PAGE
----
The truth is, in spite of well-meaning intent, in spite of feedback from those involved, the play needs to be judged as a stand-alone piece; it needs to be critiqued on its own merit, or lack thereof. Also, importantly, a few words on the testimony-based play: a testimony based play is not an unbiased play. The testimony received is deeply influenced by the person receiving it. It is unlikely that ‘Muslim values are British values’ or ‘we are all wired the same way’ would have come up if the testimony were being given from one Muslim to another. The expository dialogues about homophobia or the treatment of women in Islam would probably not have come up either. The discourse would have been far more nuanced and exploratory. The questions themselves would have been different. The age, the whiteness, the politics, the agenda, the lived experiences of the questioners are necessarily infused into the questions they ask and the answers that they receive. Then, there is a heavy editorial hand. What is put in, and what is left out is, of course, agenda-driven; the testimony is used to shape a story.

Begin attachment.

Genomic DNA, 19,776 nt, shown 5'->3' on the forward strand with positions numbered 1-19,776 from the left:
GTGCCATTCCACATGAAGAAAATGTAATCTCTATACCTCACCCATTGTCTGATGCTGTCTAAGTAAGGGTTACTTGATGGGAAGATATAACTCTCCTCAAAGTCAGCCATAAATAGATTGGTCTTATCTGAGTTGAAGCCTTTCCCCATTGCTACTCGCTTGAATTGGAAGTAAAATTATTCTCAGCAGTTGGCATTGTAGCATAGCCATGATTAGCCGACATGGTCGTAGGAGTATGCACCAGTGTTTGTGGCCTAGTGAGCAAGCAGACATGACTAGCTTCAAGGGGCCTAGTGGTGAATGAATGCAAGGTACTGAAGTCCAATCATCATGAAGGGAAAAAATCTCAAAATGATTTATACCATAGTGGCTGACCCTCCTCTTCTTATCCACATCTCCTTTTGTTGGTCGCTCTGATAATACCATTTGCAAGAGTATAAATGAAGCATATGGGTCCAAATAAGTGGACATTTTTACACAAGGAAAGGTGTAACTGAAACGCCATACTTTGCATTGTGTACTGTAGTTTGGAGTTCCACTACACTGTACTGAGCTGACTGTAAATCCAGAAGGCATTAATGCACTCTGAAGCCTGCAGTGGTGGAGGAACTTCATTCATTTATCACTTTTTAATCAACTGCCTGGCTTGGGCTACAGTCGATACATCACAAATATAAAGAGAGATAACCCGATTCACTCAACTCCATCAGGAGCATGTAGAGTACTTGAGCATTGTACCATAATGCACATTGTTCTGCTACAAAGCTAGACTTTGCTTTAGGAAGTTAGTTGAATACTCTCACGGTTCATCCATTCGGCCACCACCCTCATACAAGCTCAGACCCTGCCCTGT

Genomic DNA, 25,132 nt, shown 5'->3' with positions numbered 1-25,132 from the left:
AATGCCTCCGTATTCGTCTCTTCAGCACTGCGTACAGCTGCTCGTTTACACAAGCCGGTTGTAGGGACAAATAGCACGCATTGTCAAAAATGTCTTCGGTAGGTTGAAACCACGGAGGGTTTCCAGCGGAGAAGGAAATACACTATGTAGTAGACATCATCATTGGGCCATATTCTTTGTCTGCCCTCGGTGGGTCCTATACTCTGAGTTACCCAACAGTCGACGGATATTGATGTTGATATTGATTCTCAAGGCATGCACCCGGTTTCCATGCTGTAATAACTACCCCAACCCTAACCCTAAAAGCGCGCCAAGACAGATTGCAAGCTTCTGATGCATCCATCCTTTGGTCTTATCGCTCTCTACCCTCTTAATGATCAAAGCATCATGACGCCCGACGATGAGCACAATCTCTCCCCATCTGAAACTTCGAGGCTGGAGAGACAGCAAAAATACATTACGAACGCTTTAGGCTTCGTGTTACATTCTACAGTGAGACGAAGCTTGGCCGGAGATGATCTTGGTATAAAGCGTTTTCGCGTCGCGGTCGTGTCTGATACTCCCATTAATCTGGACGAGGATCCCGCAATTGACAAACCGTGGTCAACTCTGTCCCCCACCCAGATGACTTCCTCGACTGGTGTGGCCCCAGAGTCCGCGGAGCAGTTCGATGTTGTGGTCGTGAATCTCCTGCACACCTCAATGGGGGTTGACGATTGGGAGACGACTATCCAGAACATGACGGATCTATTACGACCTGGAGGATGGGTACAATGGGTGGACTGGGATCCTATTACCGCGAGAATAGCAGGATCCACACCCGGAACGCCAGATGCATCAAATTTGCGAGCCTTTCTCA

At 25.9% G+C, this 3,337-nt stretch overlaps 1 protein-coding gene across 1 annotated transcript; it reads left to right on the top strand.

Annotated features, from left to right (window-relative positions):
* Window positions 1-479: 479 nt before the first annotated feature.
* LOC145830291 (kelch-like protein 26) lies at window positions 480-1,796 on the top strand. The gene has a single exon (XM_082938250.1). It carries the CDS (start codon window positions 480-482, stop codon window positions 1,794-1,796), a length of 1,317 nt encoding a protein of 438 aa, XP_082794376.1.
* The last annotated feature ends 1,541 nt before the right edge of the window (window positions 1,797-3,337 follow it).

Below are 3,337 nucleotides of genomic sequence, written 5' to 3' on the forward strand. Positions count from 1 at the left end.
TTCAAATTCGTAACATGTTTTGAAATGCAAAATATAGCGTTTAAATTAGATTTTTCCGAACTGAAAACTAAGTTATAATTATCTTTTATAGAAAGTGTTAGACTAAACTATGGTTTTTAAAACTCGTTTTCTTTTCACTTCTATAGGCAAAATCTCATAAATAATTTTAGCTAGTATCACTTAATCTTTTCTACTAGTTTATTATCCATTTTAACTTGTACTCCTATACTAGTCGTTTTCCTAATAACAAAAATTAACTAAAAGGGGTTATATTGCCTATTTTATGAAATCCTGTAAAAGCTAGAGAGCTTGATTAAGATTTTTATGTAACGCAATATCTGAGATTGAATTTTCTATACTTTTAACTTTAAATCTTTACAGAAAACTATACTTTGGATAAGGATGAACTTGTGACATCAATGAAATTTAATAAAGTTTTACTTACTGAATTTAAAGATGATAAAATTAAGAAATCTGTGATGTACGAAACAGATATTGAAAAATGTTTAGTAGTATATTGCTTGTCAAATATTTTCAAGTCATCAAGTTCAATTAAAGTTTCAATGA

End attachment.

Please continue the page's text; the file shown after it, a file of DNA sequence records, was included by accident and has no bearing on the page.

The time has ended for this style of anthropological storytelling, particularly that conducted without careful deliberation on the ethics of the encounter and a deep political understanding of the nuanced politics of the subject matter. In an interview with WhatsOnStage, one of the writers, Monks, says of their stories, “We don’t ever sit down and think theoretically about it … we’re just really focused on the story we’re telling and how to tell it best.” The story is, in fact, somebody else’s, and to tell somebody else’s story is a responsibility that should be thought about carefully. Listening to the real stories of pain and suffering, the stories that probably implicate people like the writers themselves is not easy; those are difficult stories to hear. What is easier is this story, a story with the good Muslims as victims and the racists as perpetrators: the perfect recipe for the assuagement of white guilt. A solution to this lack of depth in the ‘Muslim stories’ we see on stage can only begin with an honest appraisal of who the gatekeepers are in the theatre industry, what plays are supported, commissioned, demanded.